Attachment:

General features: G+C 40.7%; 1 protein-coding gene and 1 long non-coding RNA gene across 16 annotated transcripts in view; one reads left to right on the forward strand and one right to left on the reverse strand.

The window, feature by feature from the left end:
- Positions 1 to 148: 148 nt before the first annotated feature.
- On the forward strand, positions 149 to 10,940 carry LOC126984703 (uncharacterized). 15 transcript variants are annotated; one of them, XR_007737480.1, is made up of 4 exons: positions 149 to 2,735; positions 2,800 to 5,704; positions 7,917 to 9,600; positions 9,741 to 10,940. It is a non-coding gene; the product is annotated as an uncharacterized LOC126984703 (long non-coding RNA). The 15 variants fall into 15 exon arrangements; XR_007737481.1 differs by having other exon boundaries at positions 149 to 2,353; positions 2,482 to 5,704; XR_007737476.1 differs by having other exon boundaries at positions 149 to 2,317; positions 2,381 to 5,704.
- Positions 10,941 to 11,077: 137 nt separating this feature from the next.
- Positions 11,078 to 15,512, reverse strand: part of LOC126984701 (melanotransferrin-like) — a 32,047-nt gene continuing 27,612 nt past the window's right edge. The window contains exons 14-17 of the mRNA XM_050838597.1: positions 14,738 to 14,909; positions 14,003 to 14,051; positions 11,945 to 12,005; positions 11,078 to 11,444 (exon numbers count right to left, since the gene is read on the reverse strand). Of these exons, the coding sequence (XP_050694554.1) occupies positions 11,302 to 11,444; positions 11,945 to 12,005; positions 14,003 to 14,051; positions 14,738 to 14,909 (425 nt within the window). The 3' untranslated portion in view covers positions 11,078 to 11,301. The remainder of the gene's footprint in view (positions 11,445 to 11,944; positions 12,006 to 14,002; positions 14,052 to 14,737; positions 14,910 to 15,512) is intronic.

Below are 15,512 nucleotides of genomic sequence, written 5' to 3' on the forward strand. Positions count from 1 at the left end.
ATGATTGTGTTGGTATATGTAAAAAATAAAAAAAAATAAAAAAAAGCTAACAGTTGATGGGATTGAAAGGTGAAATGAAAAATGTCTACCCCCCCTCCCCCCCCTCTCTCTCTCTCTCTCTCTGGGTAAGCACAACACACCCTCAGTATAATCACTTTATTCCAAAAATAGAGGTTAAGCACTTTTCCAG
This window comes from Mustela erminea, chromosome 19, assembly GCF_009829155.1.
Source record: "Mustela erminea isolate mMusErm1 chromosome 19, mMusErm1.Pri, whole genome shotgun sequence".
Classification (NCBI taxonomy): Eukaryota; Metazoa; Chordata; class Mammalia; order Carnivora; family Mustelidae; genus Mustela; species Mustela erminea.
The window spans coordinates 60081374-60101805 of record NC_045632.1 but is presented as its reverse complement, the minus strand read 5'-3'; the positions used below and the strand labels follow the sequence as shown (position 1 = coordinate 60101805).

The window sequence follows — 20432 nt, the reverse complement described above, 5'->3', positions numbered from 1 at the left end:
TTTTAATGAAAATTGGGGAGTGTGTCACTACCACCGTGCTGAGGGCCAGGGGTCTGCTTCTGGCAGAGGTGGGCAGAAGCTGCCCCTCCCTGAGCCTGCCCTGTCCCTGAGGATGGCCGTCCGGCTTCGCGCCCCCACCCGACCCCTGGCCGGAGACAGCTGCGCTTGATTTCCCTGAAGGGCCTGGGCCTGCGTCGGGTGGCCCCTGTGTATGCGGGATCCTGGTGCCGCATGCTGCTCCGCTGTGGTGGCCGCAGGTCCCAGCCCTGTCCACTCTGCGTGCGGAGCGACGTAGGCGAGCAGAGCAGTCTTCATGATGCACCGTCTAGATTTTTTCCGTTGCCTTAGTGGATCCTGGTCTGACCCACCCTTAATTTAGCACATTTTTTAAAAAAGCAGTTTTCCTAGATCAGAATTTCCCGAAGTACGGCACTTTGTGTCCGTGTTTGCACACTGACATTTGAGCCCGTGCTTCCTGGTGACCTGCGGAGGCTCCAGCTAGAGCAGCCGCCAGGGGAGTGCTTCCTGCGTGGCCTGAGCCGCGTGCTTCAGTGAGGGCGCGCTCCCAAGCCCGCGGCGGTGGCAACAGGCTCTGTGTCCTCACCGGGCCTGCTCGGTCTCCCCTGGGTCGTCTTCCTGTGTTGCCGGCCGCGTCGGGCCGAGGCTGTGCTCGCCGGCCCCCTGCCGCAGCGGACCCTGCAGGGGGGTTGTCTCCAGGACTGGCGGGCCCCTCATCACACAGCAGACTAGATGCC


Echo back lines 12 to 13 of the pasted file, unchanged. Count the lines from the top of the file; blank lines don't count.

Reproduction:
The window spans coordinates 60081374-60101805 of record NC_045632.1 but is presented as its reverse complement, the minus strand read 5'-3'; the positions used below and the strand labels follow the sequence as shown (position 1 = coordinate 60101805).

The window sequence follows — 20432 nt, the reverse complement described above, 5'->3', positions numbered from 1 at the left end: